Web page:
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UBC Theses and Dissertations

Essays on measuring and valuing productivity loss due to poor health Zhang, Wei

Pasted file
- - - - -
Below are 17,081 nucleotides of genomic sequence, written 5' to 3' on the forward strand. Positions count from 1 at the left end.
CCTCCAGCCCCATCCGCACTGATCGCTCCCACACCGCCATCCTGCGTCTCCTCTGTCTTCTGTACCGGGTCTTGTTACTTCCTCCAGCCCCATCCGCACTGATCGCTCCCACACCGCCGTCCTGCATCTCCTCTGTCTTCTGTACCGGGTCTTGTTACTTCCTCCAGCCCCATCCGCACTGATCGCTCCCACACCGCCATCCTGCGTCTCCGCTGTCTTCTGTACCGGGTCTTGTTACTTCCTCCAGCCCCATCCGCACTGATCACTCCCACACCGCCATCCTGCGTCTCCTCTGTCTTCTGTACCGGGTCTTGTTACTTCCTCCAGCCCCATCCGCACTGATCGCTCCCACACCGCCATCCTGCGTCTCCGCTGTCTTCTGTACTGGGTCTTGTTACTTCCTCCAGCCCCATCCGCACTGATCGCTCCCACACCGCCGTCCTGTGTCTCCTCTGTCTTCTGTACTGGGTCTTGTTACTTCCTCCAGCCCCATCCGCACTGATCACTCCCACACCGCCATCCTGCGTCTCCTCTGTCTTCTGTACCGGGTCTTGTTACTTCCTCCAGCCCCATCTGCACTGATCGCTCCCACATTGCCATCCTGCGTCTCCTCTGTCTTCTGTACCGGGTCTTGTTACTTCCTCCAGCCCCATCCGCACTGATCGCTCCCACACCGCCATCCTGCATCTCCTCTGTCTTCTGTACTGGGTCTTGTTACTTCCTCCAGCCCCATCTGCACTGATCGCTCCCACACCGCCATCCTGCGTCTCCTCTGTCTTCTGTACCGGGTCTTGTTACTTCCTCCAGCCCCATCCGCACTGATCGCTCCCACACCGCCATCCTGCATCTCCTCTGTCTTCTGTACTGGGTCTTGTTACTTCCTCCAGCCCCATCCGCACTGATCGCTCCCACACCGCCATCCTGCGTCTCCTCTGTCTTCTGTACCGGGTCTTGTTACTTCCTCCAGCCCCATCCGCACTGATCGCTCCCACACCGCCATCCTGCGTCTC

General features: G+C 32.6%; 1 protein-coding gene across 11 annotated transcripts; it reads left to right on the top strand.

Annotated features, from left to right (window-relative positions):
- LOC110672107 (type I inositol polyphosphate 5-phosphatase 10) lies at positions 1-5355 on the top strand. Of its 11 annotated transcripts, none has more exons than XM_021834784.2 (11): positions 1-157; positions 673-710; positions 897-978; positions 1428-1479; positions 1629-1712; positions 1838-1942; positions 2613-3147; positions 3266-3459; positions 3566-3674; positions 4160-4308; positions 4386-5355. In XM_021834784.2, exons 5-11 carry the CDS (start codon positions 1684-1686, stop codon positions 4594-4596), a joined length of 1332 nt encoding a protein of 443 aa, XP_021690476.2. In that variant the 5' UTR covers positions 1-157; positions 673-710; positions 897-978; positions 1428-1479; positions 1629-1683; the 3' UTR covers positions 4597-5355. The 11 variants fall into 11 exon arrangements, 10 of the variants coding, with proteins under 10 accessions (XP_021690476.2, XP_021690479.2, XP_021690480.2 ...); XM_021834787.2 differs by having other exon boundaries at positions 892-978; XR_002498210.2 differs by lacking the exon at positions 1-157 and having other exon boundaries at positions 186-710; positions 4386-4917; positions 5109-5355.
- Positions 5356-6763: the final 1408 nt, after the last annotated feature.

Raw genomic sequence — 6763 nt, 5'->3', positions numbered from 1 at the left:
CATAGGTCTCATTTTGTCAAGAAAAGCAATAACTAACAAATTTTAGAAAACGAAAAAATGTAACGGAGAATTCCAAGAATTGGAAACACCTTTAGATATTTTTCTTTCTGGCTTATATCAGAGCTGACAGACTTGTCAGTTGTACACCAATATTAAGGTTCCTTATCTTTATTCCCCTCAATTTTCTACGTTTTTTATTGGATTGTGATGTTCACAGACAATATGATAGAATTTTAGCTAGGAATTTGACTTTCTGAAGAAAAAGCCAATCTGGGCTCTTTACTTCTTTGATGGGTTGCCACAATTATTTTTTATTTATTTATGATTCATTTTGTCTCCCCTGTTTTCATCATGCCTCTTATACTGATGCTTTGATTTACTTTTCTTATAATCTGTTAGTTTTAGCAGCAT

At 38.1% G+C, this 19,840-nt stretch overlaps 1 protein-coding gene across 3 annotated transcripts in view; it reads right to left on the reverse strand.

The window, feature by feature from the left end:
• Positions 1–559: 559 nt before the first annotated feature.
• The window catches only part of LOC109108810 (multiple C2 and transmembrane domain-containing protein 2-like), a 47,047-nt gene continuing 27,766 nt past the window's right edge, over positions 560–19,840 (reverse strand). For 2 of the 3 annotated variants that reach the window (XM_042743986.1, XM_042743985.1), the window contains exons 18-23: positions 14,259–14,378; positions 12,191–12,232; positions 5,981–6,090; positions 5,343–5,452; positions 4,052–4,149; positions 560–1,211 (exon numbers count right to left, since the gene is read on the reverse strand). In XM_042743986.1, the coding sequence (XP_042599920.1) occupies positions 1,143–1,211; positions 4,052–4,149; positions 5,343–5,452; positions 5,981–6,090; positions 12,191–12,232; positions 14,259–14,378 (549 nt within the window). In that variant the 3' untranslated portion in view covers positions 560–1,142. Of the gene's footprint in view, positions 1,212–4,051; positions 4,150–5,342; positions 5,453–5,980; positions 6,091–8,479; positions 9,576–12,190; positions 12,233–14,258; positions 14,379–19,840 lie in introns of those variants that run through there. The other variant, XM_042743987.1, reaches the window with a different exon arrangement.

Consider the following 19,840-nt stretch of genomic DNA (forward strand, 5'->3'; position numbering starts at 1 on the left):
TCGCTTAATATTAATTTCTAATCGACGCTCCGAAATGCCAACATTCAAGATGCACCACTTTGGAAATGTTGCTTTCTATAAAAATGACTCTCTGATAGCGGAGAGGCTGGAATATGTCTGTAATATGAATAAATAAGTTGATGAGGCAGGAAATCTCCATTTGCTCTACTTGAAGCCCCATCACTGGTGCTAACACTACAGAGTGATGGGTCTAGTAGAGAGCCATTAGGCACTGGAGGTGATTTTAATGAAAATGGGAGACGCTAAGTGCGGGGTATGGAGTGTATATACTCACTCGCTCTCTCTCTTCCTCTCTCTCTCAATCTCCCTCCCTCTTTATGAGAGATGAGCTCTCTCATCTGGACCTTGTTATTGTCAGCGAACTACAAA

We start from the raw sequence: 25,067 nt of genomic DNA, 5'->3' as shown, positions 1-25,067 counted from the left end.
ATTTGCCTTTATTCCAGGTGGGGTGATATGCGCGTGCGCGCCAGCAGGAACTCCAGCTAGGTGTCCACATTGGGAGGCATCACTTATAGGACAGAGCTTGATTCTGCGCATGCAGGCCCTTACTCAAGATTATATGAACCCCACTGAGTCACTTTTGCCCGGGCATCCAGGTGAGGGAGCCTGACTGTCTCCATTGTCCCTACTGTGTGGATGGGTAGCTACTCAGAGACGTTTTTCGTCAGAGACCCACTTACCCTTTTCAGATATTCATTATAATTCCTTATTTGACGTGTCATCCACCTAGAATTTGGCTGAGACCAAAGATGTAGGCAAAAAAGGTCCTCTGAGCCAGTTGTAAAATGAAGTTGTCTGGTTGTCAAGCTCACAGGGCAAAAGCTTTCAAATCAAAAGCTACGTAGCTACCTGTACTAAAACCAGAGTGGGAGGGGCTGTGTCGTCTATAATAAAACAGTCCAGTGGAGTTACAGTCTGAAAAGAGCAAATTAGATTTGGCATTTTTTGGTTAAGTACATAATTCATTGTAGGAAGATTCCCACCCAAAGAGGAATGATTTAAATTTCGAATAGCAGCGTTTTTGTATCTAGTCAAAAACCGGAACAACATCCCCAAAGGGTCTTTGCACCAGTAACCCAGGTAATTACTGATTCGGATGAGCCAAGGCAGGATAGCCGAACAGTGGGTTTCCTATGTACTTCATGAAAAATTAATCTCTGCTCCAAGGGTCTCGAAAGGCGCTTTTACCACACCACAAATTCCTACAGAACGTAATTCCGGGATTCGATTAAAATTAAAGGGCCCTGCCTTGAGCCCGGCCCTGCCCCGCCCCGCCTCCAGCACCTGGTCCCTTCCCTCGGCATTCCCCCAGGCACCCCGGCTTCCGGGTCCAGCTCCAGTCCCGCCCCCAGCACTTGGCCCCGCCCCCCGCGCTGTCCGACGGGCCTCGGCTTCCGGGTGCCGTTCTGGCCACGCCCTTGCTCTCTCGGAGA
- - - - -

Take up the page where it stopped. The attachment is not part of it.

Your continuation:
Traditionally, productivity loss has been measured according to illness-related absence from work (absenteeism) only. However, there is increasing evidence that presenteeism (reduced intensity and/or quality of labour input) is an even greater source of productivity losses. In addition to empirical measurement issues, there are theoretical issues with regard to productivity valuation. The traditional human capital method assumes that the value of productivity loss to society should be measured as the present values of lost time according to the wage, which is supposed to be equal to the marginal productivity of labour in a competitive labour market. The alternative, friction cost method, is based on the same assumption except that it adjusts for unemployment. However, these methods ignore the effects of risk aversion and team production which cause the wage to be lower than the marginal productivity. Existing productivity questionnaires did not capture sufficient information to enable the proper measurement and valuation of productivity loss from a societal perspective. A new questionnaire, Valuation of Lost Productivity (VOLP), was developed to capture all the time input loss components(absenteeism, presenteeism, employment status changes, and unpaid work productivity loss) as well as information on job and workplace characteristics, based on which wage multipliers can be calculated to value the productivity loss attributable to the reduced time input of workers. The thesis provides evidence for the validity of the VOLP in measuring time input loss due to poor health and its feasibility in evaluating the treatment effect on productivity in people with rheumatoid arthritis. The equality between wage and marginal productivity was tested using the Workplace and Employ Survey, a linked employer-employee database in Canada. Some evidence suggests that team workers are underpaid compared with their relatively higher iii productivity. In small firms, higher absenteeism results in lower productivity and wage, and the marginal productivity loss with respect to team worker absenteeism is higher than the wage loss. Furthermore, for team workers, health-related frequent reduction at work results in lower productivity and the resulted productivity loss is more than the wage differentials.

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